As more companies struggle with the challenges of talent scarcity, a new strategy of total talent management has emerged as a viable solution—ensuring the right workers are available, in the right place, and at the right time. This strategy strives to balance traditional employees with independent workers under a holistic planning framework. Many early-adopter organizations are learning they must become a “client of choice” in order to attract and retain the flexible workers they need. Procurement and Human Resources organizations also have a critical role to play in order to achieve a successful outcome in this increasingly competitive environment.
How Did We Get Here?
Over the past decade, a complex and interrelated web of trends have collided to create a perfect storm which is impacting organizations across all industry sectors and regions, particularly those that rely on skilled knowledge workers to get vital work done.
Significant demographic trends have impacted the workforce supply:
- Baby Boomers – the second largest and best educated generation in the history of the United States is now beginning to exit the workforce in large numbers. However, due to boredom or the desire for more income many still want to work—they just want to do it on their terms!
- Post-Boomer generations – Generation X and Millennials (the largest generation just entering the work force) view work, and careers, very differently than the Baby Boomers.
- “Non-traditional” households – as defined by the U.S. Bureau of Labor Statistics, are now the majority (83%).
- Unemployment is near historic lows for college graduates, particularly those with professional or STEM degrees.
- Life expectancy continues to get longer, meaning we’ll need more income in old age, especially as the cost of living also increases.
- Birth rates are decreasing across the globe, limiting the long-term supply of the workforce.
Firmographic trends have changed the workplace environment and the demand side of the equation for talent:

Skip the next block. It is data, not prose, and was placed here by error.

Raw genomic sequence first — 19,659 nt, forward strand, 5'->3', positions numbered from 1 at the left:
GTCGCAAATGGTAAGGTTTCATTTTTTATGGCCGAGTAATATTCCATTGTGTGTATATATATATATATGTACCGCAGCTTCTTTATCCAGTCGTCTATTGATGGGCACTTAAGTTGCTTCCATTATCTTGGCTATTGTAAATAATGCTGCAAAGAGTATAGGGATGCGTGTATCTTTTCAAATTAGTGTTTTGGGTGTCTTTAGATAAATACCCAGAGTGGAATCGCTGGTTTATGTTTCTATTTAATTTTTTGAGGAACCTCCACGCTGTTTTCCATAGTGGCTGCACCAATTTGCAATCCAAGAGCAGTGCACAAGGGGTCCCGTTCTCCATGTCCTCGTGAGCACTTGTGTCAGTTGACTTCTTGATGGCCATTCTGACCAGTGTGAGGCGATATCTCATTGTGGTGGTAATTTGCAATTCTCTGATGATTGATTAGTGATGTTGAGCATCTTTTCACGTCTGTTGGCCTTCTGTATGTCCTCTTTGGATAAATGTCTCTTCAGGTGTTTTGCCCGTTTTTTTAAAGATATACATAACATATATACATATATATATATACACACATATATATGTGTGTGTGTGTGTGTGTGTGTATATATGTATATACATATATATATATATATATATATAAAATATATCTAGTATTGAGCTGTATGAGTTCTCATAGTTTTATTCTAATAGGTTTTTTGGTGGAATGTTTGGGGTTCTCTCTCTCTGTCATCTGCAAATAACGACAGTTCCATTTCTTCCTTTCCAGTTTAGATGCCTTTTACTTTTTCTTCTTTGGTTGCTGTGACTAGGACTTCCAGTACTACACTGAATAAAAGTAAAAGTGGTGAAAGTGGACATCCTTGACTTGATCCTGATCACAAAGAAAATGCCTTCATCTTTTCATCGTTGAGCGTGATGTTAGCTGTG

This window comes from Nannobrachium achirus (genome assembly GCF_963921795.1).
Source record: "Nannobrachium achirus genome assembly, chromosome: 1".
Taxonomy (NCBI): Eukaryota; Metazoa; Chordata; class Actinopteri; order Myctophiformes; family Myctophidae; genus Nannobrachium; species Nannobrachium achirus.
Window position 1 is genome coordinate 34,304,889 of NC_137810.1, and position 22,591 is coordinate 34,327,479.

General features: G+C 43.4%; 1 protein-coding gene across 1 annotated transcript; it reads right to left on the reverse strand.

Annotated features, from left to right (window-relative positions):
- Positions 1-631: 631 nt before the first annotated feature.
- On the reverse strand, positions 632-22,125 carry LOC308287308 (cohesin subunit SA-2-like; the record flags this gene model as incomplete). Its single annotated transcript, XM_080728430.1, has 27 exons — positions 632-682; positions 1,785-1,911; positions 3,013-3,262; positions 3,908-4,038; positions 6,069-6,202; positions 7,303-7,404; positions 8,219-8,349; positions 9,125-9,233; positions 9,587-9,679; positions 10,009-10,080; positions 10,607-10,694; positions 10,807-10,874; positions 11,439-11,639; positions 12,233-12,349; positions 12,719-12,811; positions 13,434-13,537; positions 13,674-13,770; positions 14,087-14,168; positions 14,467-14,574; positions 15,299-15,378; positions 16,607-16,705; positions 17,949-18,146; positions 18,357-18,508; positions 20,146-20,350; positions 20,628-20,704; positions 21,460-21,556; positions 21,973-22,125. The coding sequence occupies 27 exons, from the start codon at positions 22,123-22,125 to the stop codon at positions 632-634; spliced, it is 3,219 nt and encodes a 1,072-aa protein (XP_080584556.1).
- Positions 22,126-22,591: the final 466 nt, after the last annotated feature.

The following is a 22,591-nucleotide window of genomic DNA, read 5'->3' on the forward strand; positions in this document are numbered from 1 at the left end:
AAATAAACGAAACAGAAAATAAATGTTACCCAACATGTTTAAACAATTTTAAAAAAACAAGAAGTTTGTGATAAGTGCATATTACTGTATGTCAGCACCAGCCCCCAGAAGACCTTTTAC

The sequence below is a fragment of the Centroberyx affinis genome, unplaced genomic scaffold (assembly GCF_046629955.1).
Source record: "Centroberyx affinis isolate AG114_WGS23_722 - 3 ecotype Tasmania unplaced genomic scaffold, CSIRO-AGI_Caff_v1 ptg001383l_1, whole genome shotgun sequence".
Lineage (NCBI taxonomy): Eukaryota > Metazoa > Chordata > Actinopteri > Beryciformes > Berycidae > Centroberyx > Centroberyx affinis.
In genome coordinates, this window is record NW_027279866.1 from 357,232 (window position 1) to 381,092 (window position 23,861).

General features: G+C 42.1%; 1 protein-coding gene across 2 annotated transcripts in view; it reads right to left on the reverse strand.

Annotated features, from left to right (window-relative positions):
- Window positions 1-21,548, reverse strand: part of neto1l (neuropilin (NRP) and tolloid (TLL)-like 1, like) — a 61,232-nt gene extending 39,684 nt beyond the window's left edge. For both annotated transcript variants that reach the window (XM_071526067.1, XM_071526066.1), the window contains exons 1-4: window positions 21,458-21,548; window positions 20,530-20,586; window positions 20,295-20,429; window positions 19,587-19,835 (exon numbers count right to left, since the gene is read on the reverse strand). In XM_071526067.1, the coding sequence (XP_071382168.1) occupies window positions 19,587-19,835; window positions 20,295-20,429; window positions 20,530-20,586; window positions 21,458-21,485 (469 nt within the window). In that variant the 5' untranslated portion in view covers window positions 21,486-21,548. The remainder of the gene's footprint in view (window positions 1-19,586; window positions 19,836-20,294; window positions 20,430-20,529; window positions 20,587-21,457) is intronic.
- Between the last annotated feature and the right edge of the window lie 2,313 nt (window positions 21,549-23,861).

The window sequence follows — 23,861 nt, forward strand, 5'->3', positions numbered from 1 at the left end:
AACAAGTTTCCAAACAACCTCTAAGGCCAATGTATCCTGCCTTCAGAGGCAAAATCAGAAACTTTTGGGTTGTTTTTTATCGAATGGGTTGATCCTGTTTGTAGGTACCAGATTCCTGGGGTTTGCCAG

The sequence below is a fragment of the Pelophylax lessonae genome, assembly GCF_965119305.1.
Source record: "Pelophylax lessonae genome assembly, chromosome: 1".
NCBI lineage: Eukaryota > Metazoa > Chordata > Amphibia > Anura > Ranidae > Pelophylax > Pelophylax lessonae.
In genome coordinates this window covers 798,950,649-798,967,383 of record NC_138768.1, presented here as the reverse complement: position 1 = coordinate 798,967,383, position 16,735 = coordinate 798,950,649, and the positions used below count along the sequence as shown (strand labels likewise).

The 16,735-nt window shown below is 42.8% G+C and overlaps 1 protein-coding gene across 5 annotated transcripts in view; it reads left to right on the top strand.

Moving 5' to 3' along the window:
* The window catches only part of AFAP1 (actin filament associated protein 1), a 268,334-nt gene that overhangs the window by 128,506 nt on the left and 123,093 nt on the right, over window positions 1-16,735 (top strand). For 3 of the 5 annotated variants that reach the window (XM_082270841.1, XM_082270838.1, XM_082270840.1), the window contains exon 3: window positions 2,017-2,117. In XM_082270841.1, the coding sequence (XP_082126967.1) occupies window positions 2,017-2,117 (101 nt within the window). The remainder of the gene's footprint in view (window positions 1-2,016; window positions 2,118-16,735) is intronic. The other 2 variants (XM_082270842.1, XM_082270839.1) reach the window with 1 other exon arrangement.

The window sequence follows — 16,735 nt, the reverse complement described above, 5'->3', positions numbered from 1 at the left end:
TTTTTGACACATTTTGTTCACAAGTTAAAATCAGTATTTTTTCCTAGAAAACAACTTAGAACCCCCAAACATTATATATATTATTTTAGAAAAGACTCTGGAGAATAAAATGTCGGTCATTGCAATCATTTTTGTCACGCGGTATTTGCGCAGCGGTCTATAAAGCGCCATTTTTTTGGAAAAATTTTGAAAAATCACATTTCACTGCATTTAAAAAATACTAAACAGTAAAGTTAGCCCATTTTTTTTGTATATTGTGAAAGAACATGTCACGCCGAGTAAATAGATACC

- Service economy – the majority of the U.S. economy is now services-based, as opposed to manufacturing. Brainpower has literally become more valuable than bricks and mortar!
- Economic conditions – economic uncertainty and rapid fluctuations are the new normal. Companies now value flexibility as a strategic planning imperative, particularly with their human capital.
- Change and complexity – driven by technology innovation, we’re seeing unprecedented business disruption.
- Outsourcing and offshoring – as wages begin to normalize across the globe, the significant cost savings once associated with sending work overseas are now more difficult find.
- Corporate conservatism – as a result of all these rapidly evolving trends, organizations are forced to be more conservative when it comes to adding overhead.
The above evolutionary factors have in turn created a complete psychographic revolution within the workforce. The changing nature of work, and the resulting “new” workforce are fundamentally different than anything we’ve ever seen before:
- Diminished loyalty – a bi-directional decrease in loyalty, meaning companies can no longer promise workers employment for life; while more workers want the variety, flexibility and control that come with being independent.
- Changing nature of work – work itself has become more deliverables-based or “projectized”, versus a role that is filled to complete a process or task.
- Career definition – a professional’s career is now commonly viewed as a successive series of engagements, or “tours of duty”, versus one job held for many years.
Talent Scarcity Creates a New Reality in Today’s Market
As evidenced above, the talent equation has fundamentally shifted. Today’s knowledge workers are in more control than ever before, and they have options. Many of them want to be independent, free from the shackles of traditional employment and also free from any agency representation.
For companies, those with the best talent are in a much better position to dominate their markets. This represents new, and uncharted, territory for organizations that must attract and retain flexible talent.
Procurement organizations, in particular, have historically played a significant role in sourcing and managing contingent labor suppliers and programs. Due to its large volume, complex agency supply chain, and significant cost impacts, the management of the temporary labor segment was often assigned to Procurement. Most Human Resources groups were happy to abdicate oversight of this segment of the workforce so that they could focus on recruiting, hiring and managing regular employees of the company. Human capital management, led by HR, emerged as the management framework for doing this.
Under the umbrella of total talent management, Procurement must now begin to partner with their Human Resources colleagues to create a framework for managing the organization’s entire talent chain, and tackling talent scarcity. To do this they must also create a new, singular, company recruiting brand. In times past, the focus was on becoming the “employer of choice”. In the new era of talent scarcity, it has morphed to becoming a client of choice!
Are you a procurement or HR professional dealing with talent scarcity in your organization? Learn more about the steps progressive organizations are taking to become a client of choice for independent workers. Check out this white paper